The Galileo mission has revealed remarkable evidence of mass movement and landform degradation on Io. We recognize four major slope types observed on a number of intermediate resolution (~250 m pixel-1) images and several additional textures on very high resolution (~10 m pixel-1) images. Slopes and scarps on Io often show evidence of erosion, seen in the simplest form as alcove-carving slumps and slides at all scales. Many of the mass movement deposits on Io are probably mostly the consequence of block release and brittle slope failure. Sputtering plays no significant role. Sapping as envisioned by McCauley et al.  remains viable. We speculate that alcove-lined canyons seen in one observation and lobed deposits seen along the bases of scarps in several locations may reflect the plastic deformation and ``glacial'' flow of interstitial volatiles (e.g., SO2) heated by locally high geothermal energy to mobilize the volatile. The appearance of some slopes and near-slope surface textures seen in very high resolution images is consistent with erosion from sublimation-degradation. However, a suitable volatile (e.g., H2S) that can sublimate fast enough to alter Io's youthful surface has not been identified. Disaggregation from chemical decomposition of solid S2O and other polysulfur oxides may conceivably operate on Io. This mechanism could degrade landforms in a manner that resembles degradation from sublimation, and at a rate that can compete with resurfacing.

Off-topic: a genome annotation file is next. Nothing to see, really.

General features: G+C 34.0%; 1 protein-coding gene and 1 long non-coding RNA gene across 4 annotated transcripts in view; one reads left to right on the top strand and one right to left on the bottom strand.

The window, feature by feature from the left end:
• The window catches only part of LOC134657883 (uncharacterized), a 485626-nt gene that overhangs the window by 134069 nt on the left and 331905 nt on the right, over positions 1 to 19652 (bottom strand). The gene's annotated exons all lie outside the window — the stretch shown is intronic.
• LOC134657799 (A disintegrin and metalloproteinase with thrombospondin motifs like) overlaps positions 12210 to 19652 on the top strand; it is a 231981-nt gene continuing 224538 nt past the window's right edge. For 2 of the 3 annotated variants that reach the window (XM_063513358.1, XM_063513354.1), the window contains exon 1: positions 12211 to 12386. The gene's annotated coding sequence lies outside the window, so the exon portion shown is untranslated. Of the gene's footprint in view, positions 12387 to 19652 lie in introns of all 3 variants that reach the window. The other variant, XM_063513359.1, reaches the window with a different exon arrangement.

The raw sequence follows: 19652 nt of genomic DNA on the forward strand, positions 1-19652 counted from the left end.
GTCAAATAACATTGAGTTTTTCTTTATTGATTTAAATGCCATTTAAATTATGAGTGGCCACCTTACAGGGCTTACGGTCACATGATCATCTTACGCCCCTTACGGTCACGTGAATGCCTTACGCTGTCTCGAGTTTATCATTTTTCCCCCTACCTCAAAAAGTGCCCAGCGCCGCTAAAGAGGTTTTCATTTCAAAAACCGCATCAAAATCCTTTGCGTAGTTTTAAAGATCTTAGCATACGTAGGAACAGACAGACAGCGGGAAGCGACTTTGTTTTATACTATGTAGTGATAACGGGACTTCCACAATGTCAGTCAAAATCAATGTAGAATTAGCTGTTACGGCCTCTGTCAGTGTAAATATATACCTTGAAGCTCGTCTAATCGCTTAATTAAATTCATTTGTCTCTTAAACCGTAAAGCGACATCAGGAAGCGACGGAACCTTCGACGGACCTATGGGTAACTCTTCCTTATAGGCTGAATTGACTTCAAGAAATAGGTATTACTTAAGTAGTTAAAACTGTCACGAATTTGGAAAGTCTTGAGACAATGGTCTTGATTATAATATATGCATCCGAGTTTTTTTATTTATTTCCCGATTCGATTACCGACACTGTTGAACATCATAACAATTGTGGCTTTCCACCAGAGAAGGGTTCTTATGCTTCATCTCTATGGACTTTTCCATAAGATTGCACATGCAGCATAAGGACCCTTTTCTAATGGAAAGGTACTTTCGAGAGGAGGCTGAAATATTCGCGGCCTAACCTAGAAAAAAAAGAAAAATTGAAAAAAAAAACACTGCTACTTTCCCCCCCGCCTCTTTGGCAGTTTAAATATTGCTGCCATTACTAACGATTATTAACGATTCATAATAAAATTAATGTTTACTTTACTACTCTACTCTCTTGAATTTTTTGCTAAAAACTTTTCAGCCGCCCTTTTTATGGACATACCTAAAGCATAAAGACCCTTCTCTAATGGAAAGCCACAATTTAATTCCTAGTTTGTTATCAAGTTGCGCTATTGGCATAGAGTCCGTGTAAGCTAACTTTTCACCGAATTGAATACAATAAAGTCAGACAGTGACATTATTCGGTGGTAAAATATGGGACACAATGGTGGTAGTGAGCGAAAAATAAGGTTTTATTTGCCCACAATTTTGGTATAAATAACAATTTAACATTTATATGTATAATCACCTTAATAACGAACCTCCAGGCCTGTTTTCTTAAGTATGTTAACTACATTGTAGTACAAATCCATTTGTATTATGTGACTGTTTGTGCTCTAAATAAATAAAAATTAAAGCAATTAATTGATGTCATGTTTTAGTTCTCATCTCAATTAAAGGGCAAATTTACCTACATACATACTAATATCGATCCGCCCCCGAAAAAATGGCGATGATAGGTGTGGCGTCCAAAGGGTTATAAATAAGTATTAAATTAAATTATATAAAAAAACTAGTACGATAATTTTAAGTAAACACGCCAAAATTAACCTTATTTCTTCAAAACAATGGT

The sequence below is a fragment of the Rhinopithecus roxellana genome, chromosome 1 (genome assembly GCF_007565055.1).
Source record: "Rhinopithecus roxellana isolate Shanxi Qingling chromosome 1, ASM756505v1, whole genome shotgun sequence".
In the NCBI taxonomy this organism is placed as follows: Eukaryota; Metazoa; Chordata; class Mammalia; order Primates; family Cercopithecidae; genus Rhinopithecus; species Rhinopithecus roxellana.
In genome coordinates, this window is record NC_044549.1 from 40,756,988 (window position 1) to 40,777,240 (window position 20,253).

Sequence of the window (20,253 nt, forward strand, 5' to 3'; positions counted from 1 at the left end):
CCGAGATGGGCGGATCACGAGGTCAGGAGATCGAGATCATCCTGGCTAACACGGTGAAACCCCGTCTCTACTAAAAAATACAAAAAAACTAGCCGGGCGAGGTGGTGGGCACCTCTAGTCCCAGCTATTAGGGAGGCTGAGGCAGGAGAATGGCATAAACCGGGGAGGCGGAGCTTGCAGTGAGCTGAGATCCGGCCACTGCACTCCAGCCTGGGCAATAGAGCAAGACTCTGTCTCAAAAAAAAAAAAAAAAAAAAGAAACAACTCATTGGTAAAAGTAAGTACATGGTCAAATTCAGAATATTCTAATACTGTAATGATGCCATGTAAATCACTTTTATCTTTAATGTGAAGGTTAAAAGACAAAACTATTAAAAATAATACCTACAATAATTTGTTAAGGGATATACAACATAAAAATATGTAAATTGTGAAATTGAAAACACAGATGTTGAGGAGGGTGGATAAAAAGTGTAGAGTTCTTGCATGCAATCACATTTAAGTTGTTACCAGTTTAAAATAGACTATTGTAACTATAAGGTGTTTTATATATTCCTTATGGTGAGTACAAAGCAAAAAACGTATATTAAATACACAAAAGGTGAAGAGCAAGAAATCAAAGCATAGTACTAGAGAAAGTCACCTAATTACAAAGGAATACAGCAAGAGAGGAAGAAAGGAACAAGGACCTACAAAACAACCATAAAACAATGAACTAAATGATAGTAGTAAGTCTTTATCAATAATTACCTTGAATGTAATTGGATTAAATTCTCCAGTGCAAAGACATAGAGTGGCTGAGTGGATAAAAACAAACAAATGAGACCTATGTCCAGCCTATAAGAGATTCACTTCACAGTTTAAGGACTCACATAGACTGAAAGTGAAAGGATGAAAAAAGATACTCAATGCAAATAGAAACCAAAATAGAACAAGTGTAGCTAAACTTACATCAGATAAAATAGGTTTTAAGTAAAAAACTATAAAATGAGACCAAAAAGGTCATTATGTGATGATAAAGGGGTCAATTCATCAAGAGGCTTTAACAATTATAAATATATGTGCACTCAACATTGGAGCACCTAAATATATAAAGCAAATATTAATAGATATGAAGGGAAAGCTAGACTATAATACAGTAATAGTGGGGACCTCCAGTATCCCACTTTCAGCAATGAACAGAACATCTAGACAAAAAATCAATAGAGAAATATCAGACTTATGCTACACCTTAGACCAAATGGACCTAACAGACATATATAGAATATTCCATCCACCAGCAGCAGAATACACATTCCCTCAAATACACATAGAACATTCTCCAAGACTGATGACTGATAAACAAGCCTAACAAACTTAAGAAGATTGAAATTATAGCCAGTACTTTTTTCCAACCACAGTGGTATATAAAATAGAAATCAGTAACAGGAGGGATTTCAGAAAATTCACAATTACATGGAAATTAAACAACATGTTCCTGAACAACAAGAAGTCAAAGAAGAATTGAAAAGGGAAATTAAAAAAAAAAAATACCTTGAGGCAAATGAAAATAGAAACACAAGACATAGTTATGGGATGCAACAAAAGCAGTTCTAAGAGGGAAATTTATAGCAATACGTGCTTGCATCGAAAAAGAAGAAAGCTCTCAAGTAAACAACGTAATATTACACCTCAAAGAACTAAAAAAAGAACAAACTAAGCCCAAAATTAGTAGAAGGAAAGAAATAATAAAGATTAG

Journal of Geophysical Research
- Pub Date:
- December 2001
- Planetology: Solid Surface Planets: Composition;
- Planetology: Solid Surface Planets: Erosion and weathering;
- Planetology: Solid Surface Planets: Physical properties of materials;
- Planetology: Solid Surface Planets: Surface materials and properties